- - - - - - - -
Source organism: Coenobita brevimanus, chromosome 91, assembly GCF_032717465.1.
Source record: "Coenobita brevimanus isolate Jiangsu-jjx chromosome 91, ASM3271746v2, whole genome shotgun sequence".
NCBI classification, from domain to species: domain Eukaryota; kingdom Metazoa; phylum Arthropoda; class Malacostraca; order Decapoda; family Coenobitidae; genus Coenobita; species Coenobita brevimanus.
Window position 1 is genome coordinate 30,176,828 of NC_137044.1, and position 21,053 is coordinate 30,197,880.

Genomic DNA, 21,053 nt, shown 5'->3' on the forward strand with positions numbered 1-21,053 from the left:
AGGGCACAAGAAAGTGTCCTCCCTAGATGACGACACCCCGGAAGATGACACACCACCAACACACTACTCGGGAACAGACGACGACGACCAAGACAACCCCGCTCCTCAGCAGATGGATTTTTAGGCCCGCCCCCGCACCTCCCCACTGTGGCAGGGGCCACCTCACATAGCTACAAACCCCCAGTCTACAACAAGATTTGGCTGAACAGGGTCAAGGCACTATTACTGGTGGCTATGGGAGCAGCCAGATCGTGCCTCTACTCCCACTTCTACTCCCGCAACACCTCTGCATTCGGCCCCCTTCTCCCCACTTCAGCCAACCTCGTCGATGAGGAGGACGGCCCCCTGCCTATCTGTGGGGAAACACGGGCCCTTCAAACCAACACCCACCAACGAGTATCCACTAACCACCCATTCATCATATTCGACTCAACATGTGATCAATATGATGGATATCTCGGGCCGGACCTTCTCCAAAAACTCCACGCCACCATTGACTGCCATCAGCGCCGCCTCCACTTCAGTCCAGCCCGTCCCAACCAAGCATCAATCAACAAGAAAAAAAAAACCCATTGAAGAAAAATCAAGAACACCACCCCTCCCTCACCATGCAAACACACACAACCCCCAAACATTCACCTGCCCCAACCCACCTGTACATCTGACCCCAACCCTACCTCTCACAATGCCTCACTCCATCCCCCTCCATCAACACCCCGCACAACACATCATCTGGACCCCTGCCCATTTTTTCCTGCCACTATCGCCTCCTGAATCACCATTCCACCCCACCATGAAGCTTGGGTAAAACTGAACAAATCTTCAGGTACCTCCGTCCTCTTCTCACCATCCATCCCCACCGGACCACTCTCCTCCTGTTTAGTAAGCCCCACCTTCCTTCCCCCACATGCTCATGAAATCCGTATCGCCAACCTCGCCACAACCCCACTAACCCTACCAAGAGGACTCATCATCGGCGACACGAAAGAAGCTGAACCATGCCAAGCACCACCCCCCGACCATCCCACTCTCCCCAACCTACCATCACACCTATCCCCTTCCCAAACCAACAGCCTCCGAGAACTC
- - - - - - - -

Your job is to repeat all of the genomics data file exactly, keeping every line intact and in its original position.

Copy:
Source organism: Coenobita brevimanus, chromosome 91, assembly GCF_032717465.1.
Source record: "Coenobita brevimanus isolate Jiangsu-jjx chromosome 91, ASM3271746v2, whole genome shotgun sequence".
NCBI classification, from domain to species: domain Eukaryota; kingdom Metazoa; phylum Arthropoda; class Malacostraca; order Decapoda; family Coenobitidae; genus Coenobita; species Coenobita brevimanus.
Window position 1 is genome coordinate 30,176,828 of NC_137044.1, and position 21,053 is coordinate 30,197,880.

Genomic DNA, 21,053 nt, shown 5'->3' on the forward strand with positions numbered 1-21,053 from the left:
AGGGCACAAGAAAGTGTCCTCCCTAGATGACGACACCCCGGAAGATGACACACCACCAACACACTACTCGGGAACAGACGACGACGACCAAGACAACCCCGCTCCTCAGCAGATGGATTTTTAGGCCCGCCCCCGCACCTCCCCACTGTGGCAGGGGCCACCTCACATAGCTACAAACCCCCAGTCTACAACAAGATTTGGCTGAACAGGGTCAAGGCACTATTACTGGTGGCTATGGGAGCAGCCAGATCGTGCCTCTACTCCCACTTCTACTCCCGCAACACCTCTGCATTCGGCCCCCTTCTCCCCACTTCAGCCAACCTCGTCGATGAGGAGGACGGCCCCCTGCCTATCTGTGGGGAAACACGGGCCCTTCAAACCAACACCCACCAACGAGTATCCACTAACCACCCATTCATCATATTCGACTCAACATGTGATCAATATGATGGATATCTCGGGCCGGACCTTCTCCAAAAACTCCACGCCACCATTGACTGCCATCAGCGCCGCCTCCACTTCAGTCCAGCCCGTCCCAACCAAGCATCAATCAACAAGAAAAAAAAAACCCATTGAAGAAAAATCAAGAACACCACCCCTCCCTCACCATGCAAACACACACAACCCCCAAACATTCACCTGCCCCAACCCACCTGTACATCTGACCCCAACCCTACCTCTCACAATGCCTCACTCCATCCCCCTCCATCAACACCCCGCACAACACATCATCTGGACCCCTGCCCATTTTTTCCTGCCACTATCGCCTCCTGAATCACCATTCCACCCCACCATGAAGCTTGGGTAAAACTGAACAAATCTTCAGGTACCTCCGTCCTCTTCTCACCATCCATCCCCACCGGACCACTCTCCTCCTGTTTAGTAAGCCCCACCTTCCTTCCCCCACATGCTCATGAAATCCGTATCGCCAACCTCGCCACAACCCCACTAACCCTACCAAGAGGACTCATCATCGGCGACACGAAAGAAGCTGAACCATGCCAAGCACCACCCCCCGACCATCCCACTCTCCCCAACCTACCATCACACCTATCCCCTTCCCAAACCAACAGCCTCCGAGAACTC